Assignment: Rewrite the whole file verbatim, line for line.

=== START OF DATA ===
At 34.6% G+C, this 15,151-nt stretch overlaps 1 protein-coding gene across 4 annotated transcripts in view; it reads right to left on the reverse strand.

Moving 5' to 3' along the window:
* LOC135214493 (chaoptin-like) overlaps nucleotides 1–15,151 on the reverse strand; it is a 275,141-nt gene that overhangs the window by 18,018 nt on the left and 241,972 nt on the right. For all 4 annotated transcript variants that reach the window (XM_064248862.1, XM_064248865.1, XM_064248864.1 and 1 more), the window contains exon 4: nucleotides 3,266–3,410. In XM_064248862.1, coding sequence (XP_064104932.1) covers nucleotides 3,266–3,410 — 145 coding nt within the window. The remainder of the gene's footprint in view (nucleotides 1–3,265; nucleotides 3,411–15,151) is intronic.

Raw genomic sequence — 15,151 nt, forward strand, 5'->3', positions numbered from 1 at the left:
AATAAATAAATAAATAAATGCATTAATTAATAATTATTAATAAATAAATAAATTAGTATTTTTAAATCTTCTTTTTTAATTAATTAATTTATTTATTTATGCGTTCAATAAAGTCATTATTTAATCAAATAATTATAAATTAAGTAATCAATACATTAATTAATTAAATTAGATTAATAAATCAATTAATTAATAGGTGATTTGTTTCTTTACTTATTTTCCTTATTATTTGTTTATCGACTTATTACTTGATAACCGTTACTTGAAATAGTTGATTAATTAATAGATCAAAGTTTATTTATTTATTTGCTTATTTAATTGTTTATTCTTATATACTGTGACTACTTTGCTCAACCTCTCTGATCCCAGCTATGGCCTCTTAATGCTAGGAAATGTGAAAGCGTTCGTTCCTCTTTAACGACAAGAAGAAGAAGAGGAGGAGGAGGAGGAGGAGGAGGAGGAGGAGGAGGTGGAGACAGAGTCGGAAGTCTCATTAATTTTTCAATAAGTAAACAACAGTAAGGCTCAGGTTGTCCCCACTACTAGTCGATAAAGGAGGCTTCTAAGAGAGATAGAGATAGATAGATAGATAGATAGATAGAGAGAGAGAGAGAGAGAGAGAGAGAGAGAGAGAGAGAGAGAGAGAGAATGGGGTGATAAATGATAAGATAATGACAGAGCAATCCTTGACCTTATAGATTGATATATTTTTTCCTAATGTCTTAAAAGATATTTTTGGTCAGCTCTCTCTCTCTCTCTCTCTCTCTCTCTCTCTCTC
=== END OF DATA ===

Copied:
At 34.6% G+C, this 15,151-nt stretch overlaps 1 protein-coding gene across 4 annotated transcripts in view; it reads right to left on the reverse strand.

Moving 5' to 3' along the window:
* LOC135214493 (chaoptin-like) overlaps nucleotides 1–15,151 on the reverse strand; it is a 275,141-nt gene that overhangs the window by 18,018 nt on the left and 241,972 nt on the right. For all 4 annotated transcript variants that reach the window (XM_064248862.1, XM_064248865.1, XM_064248864.1 and 1 more), the window contains exon 4: nucleotides 3,266–3,410. In XM_064248862.1, coding sequence (XP_064104932.1) covers nucleotides 3,266–3,410 — 145 coding nt within the window. The remainder of the gene's footprint in view (nucleotides 1–3,265; nucleotides 3,411–15,151) is intronic.

Raw genomic sequence — 15,151 nt, forward strand, 5'->3', positions numbered from 1 at the left:
AATAAATAAATAAATAAATGCATTAATTAATAATTATTAATAAATAAATAAATTAGTATTTTTAAATCTTCTTTTTTAATTAATTAATTTATTTATTTATGCGTTCAATAAAGTCATTATTTAATCAAATAATTATAAATTAAGTAATCAATACATTAATTAATTAAATTAGATTAATAAATCAATTAATTAATAGGTGATTTGTTTCTTTACTTATTTTCCTTATTATTTGTTTATCGACTTATTACTTGATAACCGTTACTTGAAATAGTTGATTAATTAATAGATCAAAGTTTATTTATTTATTTGCTTATTTAATTGTTTATTCTTATATACTGTGACTACTTTGCTCAACCTCTCTGATCCCAGCTATGGCCTCTTAATGCTAGGAAATGTGAAAGCGTTCGTTCCTCTTTAACGACAAGAAGAAGAAGAGGAGGAGGAGGAGGAGGAGGAGGAGGAGGAGGAGGTGGAGACAGAGTCGGAAGTCTCATTAATTTTTCAATAAGTAAACAACAGTAAGGCTCAGGTTGTCCCCACTACTAGTCGATAAAGGAGGCTTCTAAGAGAGATAGAGATAGATAGATAGATAGATAGATAGAGAGAGAGAGAGAGAGAGAGAGAGAGAGAGAGAGAGAGAGAGAGAGAATGGGGTGATAAATGATAAGATAATGACAGAGCAATCCTTGACCTTATAGATTGATATATTTTTTCCTAATGTCTTAAAAGATATTTTTGGTCAGCTCTCTCTCTCTCTCTCTCTCTCTCTCTCTCTCTC